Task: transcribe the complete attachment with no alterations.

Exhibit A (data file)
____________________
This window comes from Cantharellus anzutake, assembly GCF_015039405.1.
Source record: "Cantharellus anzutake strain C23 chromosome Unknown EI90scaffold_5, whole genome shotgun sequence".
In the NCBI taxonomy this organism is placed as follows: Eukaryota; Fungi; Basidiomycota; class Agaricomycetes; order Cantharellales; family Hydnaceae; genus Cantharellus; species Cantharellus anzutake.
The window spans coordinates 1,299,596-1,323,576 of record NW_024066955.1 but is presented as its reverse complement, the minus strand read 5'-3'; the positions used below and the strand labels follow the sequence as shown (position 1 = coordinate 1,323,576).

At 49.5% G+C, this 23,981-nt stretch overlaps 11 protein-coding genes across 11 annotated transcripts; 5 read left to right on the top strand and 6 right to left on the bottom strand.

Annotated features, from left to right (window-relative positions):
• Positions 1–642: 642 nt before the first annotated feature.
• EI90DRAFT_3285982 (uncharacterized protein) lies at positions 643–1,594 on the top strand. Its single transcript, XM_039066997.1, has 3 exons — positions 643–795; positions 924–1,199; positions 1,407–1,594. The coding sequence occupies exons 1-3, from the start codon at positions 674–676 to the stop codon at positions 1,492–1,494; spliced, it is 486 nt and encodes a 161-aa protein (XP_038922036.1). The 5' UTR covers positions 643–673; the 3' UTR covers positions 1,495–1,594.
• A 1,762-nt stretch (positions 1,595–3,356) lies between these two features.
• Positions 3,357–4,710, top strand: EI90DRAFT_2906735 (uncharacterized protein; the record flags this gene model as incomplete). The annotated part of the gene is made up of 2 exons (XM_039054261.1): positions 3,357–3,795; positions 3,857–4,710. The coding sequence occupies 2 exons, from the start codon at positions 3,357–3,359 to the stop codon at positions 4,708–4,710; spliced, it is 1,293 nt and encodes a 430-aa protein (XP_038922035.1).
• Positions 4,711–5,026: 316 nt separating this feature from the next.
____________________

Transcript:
This window comes from Cantharellus anzutake, assembly GCF_015039405.1.
Source record: "Cantharellus anzutake strain C23 chromosome Unknown EI90scaffold_5, whole genome shotgun sequence".
In the NCBI taxonomy this organism is placed as follows: Eukaryota; Fungi; Basidiomycota; class Agaricomycetes; order Cantharellales; family Hydnaceae; genus Cantharellus; species Cantharellus anzutake.
The window spans coordinates 1,299,596-1,323,576 of record NW_024066955.1 but is presented as its reverse complement, the minus strand read 5'-3'; the positions used below and the strand labels follow the sequence as shown (position 1 = coordinate 1,323,576).

At 49.5% G+C, this 23,981-nt stretch overlaps 11 protein-coding genes across 11 annotated transcripts; 5 read left to right on the top strand and 6 right to left on the bottom strand.

Annotated features, from left to right (window-relative positions):
• Positions 1–642: 642 nt before the first annotated feature.
• EI90DRAFT_3285982 (uncharacterized protein) lies at positions 643–1,594 on the top strand. Its single transcript, XM_039066997.1, has 3 exons — positions 643–795; positions 924–1,199; positions 1,407–1,594. The coding sequence occupies exons 1-3, from the start codon at positions 674–676 to the stop codon at positions 1,492–1,494; spliced, it is 486 nt and encodes a 161-aa protein (XP_038922036.1). The 5' UTR covers positions 643–673; the 3' UTR covers positions 1,495–1,594.
• A 1,762-nt stretch (positions 1,595–3,356) lies between these two features.
• Positions 3,357–4,710, top strand: EI90DRAFT_2906735 (uncharacterized protein; the record flags this gene model as incomplete). The annotated part of the gene is made up of 2 exons (XM_039054261.1): positions 3,357–3,795; positions 3,857–4,710. The coding sequence occupies 2 exons, from the start codon at positions 3,357–3,359 to the stop codon at positions 4,708–4,710; spliced, it is 1,293 nt and encodes a 430-aa protein (XP_038922035.1).
• Positions 4,711–5,026: 316 nt separating this feature from the next.